GWEN IFILL: After more than a year of on-and-off discussions, the U.S. and Afghanistan moved one step closer this weekend to an agreement over what happens after the U.S. pulls out next year. But the remaining hurdles are real.
Secretary of State John Kerry took in the Kabul skyline Saturday night as he left Afghanistan with an agreement in principle on some key elements of a deal on U.S. troop presence, but not on others. Kerry surprise meeting with President Karzai was intended to come up with a way to let some troops remain in Afghanistan after next year's pullout deadline.
SECRETARY OF STATE JOHN KERRY: We have resolved in these last 24 hours the major issues that the president want through. We have resolved those issues.
GWEN IFILL: Left unresolved, which country would have legal jurisdiction over the 10,000 U.S. forces that could remain behind if they were to be accused of crimes. That issue ultimately derailed similar U.S. negotiations with Iraq and led to a complete U.S. withdrawal there. Kerry said that issue is equally critical in Afghanistan.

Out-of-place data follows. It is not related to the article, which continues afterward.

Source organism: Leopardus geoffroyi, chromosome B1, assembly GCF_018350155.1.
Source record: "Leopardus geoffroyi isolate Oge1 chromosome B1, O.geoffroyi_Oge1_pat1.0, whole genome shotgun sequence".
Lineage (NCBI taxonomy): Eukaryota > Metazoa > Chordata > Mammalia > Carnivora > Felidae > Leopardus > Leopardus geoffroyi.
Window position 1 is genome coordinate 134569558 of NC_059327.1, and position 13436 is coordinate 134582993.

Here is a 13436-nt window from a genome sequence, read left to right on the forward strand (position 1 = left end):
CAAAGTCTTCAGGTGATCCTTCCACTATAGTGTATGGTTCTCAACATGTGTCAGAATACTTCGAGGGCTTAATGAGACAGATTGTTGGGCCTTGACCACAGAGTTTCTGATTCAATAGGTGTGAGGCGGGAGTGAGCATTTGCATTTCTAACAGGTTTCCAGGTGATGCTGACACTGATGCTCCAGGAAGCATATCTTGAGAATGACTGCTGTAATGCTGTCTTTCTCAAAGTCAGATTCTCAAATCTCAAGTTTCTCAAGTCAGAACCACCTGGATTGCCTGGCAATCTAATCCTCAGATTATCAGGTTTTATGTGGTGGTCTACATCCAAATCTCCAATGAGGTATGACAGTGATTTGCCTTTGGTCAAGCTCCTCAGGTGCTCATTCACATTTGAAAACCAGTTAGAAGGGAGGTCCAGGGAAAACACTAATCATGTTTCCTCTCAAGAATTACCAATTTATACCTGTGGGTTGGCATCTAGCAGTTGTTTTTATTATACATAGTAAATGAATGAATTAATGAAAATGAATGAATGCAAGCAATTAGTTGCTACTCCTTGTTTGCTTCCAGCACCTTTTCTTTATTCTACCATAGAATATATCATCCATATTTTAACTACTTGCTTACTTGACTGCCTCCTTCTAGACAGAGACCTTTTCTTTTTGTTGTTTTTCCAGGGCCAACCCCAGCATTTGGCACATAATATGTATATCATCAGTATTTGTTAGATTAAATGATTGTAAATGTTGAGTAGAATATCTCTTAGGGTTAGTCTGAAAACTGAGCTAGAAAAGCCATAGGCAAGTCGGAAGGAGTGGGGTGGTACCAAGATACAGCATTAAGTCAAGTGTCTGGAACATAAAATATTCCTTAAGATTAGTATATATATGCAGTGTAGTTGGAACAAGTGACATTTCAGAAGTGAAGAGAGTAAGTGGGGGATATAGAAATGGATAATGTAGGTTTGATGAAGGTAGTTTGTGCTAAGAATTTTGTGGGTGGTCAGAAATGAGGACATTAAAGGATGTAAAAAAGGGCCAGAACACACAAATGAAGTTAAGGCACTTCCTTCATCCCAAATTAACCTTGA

JOHN KERRY: We need to say that if the issue of jurisdiction cannot be resolved, then, unfortunately, there cannot be a bilateral security agreement.
GWEN IFILL: But Karzai insisted it is not up to him to decide whether to grant American soldiers legal immunity from Afghan courts.
PRESIDENT HAMID KARZAI, Afghanistan (through interpreter): That is beyond the authority of the Afghan government, and it is only and entirely up to the Afghan people to decide upon through two mechanisms. One is the traditional loya jirga of Afghanistan. The second is the constitutional mechanism, which is the Afghan Parliament.
GWEN IFILL: Karzai has already called a loya jirga of tribal elders for next mob.
Meanwhile, the leader of the Afghan Taliban, Mullah Mohammed Omar, called today for his fighters to step up attacks on Afghan and NATO forces. He warned that even if the U.S. and Afghan governments manage to strike a deal, the Taliban will continue to fight.